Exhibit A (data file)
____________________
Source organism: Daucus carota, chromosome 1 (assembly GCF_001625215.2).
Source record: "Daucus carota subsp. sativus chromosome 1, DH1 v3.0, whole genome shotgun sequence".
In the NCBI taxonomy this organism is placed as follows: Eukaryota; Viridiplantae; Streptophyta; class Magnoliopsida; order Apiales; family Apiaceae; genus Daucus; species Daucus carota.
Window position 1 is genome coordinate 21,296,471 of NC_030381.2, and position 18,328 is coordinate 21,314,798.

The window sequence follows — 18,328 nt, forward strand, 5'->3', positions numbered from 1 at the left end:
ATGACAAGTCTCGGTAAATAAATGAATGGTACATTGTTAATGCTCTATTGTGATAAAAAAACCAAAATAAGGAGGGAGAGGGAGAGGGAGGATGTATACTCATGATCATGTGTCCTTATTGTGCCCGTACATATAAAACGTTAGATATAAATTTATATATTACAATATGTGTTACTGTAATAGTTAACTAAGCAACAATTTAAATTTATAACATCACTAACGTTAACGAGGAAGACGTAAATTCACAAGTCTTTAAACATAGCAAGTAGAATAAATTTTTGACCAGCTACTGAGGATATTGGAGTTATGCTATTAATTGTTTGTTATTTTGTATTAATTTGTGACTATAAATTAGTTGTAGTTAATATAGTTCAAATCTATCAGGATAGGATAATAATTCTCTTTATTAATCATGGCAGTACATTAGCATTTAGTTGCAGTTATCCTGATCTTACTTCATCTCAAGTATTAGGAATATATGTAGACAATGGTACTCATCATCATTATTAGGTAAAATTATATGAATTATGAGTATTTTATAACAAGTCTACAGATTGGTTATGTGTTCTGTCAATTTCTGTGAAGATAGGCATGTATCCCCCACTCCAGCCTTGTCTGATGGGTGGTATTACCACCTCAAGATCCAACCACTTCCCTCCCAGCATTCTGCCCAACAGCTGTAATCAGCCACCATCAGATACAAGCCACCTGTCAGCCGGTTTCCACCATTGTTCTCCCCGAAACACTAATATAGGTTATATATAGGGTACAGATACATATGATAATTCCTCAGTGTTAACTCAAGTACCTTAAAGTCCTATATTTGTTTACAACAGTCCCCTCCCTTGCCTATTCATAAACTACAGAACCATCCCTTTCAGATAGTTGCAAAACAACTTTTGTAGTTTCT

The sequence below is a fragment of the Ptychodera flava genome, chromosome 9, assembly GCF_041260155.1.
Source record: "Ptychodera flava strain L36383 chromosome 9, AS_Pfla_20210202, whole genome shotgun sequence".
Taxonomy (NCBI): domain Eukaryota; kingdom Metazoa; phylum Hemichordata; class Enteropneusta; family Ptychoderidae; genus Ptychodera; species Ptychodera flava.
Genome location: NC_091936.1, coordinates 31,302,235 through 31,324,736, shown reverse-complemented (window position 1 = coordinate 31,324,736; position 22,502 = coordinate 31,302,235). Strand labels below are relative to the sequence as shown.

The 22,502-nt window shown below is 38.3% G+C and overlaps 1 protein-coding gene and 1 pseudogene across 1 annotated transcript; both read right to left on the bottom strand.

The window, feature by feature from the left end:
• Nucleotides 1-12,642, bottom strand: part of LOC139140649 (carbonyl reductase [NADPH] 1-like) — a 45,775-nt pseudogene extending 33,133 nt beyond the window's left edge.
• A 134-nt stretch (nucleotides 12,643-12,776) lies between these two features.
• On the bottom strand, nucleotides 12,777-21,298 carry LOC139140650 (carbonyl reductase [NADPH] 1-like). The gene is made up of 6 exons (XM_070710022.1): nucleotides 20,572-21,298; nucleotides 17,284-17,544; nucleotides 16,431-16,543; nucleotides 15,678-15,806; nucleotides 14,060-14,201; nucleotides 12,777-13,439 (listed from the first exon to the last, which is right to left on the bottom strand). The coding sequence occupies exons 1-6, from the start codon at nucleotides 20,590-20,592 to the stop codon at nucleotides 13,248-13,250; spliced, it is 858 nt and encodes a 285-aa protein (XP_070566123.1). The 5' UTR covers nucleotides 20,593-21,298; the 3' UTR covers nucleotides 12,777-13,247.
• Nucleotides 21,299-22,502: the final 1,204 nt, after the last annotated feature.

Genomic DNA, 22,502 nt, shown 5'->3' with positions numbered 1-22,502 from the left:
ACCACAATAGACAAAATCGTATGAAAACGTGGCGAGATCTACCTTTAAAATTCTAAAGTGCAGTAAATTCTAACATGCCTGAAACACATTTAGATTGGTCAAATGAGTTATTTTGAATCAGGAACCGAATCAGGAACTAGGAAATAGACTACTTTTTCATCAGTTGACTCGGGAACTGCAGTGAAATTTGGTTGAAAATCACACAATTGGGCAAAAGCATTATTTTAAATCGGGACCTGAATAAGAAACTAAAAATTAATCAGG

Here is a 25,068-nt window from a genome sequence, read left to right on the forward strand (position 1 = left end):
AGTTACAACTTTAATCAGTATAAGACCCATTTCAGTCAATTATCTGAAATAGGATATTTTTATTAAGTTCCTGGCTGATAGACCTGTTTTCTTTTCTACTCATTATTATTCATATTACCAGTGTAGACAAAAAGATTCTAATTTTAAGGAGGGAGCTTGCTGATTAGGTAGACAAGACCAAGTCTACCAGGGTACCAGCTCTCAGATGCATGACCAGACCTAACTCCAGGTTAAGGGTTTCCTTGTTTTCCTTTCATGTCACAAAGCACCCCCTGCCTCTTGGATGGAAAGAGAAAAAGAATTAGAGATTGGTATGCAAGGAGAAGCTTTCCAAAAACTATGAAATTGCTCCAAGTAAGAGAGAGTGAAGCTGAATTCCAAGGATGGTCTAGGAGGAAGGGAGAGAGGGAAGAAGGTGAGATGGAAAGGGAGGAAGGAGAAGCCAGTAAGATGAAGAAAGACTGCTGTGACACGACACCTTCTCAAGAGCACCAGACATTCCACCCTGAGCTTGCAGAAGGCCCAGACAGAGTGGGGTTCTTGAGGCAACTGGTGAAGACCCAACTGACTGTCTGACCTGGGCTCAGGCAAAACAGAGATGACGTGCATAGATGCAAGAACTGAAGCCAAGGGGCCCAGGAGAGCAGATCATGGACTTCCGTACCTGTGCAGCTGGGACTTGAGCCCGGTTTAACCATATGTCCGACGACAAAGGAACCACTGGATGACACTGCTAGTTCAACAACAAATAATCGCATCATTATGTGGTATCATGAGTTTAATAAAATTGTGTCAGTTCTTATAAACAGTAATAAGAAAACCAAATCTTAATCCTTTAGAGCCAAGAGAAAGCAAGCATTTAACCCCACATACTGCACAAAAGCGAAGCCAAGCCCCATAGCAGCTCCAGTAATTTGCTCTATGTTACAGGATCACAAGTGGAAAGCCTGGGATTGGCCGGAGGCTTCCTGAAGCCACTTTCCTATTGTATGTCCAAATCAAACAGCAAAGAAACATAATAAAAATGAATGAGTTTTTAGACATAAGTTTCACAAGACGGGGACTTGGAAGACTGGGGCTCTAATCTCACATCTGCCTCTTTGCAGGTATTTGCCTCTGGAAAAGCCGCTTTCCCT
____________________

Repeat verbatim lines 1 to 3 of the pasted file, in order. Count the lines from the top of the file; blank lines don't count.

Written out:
Source organism: Daucus carota, chromosome 1 (assembly GCF_001625215.2).
Source record: "Daucus carota subsp. sativus chromosome 1, DH1 v3.0, whole genome shotgun sequence".
In the NCBI taxonomy this organism is placed as follows: Eukaryota; Viridiplantae; Streptophyta; class Magnoliopsida; order Apiales; family Apiaceae; genus Daucus; species Daucus carota.